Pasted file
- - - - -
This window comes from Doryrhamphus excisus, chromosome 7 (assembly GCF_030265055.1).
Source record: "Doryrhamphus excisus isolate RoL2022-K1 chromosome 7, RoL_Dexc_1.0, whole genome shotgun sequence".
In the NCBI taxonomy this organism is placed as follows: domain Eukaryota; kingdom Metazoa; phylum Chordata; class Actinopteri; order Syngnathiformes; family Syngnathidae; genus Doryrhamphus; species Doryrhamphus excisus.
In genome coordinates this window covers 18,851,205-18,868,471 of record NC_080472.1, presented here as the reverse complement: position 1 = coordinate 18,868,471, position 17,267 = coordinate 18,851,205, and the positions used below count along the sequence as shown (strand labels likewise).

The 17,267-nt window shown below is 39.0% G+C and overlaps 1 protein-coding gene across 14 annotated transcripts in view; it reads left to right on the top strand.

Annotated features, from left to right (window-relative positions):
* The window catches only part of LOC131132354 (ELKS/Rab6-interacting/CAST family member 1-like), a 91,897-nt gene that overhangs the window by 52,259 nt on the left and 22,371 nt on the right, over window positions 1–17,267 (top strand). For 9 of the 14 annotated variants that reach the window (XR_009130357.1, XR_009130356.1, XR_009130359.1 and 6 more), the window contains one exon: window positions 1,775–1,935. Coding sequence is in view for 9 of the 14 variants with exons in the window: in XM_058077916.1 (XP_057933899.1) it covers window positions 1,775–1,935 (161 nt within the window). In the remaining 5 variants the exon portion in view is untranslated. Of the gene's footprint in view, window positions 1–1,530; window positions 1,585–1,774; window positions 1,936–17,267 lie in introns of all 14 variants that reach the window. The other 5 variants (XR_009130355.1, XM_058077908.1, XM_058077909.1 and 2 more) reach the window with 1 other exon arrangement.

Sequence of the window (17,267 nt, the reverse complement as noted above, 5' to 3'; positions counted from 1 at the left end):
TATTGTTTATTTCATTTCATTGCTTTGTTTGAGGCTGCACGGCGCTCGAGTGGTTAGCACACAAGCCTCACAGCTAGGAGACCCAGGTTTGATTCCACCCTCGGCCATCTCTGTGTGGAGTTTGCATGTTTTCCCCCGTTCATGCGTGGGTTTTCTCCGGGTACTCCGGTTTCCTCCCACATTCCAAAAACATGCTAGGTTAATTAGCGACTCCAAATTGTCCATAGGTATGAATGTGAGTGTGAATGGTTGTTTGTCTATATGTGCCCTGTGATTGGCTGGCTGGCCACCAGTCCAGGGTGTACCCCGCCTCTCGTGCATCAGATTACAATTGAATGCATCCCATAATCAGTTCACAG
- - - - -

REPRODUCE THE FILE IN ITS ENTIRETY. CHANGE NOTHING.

This window comes from Doryrhamphus excisus, chromosome 7 (assembly GCF_030265055.1).
Source record: "Doryrhamphus excisus isolate RoL2022-K1 chromosome 7, RoL_Dexc_1.0, whole genome shotgun sequence".
In the NCBI taxonomy this organism is placed as follows: domain Eukaryota; kingdom Metazoa; phylum Chordata; class Actinopteri; order Syngnathiformes; family Syngnathidae; genus Doryrhamphus; species Doryrhamphus excisus.
In genome coordinates this window covers 18,851,205-18,868,471 of record NC_080472.1, presented here as the reverse complement: position 1 = coordinate 18,868,471, position 17,267 = coordinate 18,851,205, and the positions used below count along the sequence as shown (strand labels likewise).

The 17,267-nt window shown below is 39.0% G+C and overlaps 1 protein-coding gene across 14 annotated transcripts in view; it reads left to right on the top strand.

Annotated features, from left to right (window-relative positions):
* The window catches only part of LOC131132354 (ELKS/Rab6-interacting/CAST family member 1-like), a 91,897-nt gene that overhangs the window by 52,259 nt on the left and 22,371 nt on the right, over window positions 1–17,267 (top strand). For 9 of the 14 annotated variants that reach the window (XR_009130357.1, XR_009130356.1, XR_009130359.1 and 6 more), the window contains one exon: window positions 1,775–1,935. Coding sequence is in view for 9 of the 14 variants with exons in the window: in XM_058077916.1 (XP_057933899.1) it covers window positions 1,775–1,935 (161 nt within the window). In the remaining 5 variants the exon portion in view is untranslated. Of the gene's footprint in view, window positions 1–1,530; window positions 1,585–1,774; window positions 1,936–17,267 lie in introns of all 14 variants that reach the window. The other 5 variants (XR_009130355.1, XM_058077908.1, XM_058077909.1 and 2 more) reach the window with 1 other exon arrangement.

Sequence of the window (17,267 nt, the reverse complement as noted above, 5' to 3'; positions counted from 1 at the left end):
TATTGTTTATTTCATTTCATTGCTTTGTTTGAGGCTGCACGGCGCTCGAGTGGTTAGCACACAAGCCTCACAGCTAGGAGACCCAGGTTTGATTCCACCCTCGGCCATCTCTGTGTGGAGTTTGCATGTTTTCCCCCGTTCATGCGTGGGTTTTCTCCGGGTACTCCGGTTTCCTCCCACATTCCAAAAACATGCTAGGTTAATTAGCGACTCCAAATTGTCCATAGGTATGAATGTGAGTGTGAATGGTTGTTTGTCTATATGTGCCCTGTGATTGGCTGGCTGGCCACCAGTCCAGGGTGTACCCCGCCTCTCGTGCATCAGATTACAATTGAATGCATCCCATAATCAGTTCACAG